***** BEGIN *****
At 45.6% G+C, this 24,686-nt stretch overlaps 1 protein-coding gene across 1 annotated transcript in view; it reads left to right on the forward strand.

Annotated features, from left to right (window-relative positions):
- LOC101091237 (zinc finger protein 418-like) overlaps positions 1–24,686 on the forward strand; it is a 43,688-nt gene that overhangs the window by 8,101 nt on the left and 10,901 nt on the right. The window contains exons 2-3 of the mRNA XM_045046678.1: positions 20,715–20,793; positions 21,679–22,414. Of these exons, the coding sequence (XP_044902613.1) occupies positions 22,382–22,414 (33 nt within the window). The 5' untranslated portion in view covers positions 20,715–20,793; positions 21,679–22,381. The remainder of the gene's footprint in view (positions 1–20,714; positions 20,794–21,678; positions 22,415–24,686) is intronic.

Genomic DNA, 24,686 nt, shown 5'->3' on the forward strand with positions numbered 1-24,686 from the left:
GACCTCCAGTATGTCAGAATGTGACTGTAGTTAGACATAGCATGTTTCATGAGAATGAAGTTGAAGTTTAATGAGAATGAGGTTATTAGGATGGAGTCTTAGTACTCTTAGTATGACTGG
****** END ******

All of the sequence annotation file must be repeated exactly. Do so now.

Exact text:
At 45.6% G+C, this 24,686-nt stretch overlaps 1 protein-coding gene across 1 annotated transcript in view; it reads left to right on the forward strand.

Annotated features, from left to right (window-relative positions):
- LOC101091237 (zinc finger protein 418-like) overlaps positions 1–24,686 on the forward strand; it is a 43,688-nt gene that overhangs the window by 8,101 nt on the left and 10,901 nt on the right. The window contains exons 2-3 of the mRNA XM_045046678.1: positions 20,715–20,793; positions 21,679–22,414. Of these exons, the coding sequence (XP_044902613.1) occupies positions 22,382–22,414 (33 nt within the window). The 5' untranslated portion in view covers positions 20,715–20,793; positions 21,679–22,381. The remainder of the gene's footprint in view (positions 1–20,714; positions 20,794–21,678; positions 22,415–24,686) is intronic.

Genomic DNA, 24,686 nt, shown 5'->3' on the forward strand with positions numbered 1-24,686 from the left:
GACCTCCAGTATGTCAGAATGTGACTGTAGTTAGACATAGCATGTTTCATGAGAATGAAGTTGAAGTTTAATGAGAATGAGGTTATTAGGATGGAGTCTTAGTACTCTTAGTATGACTGG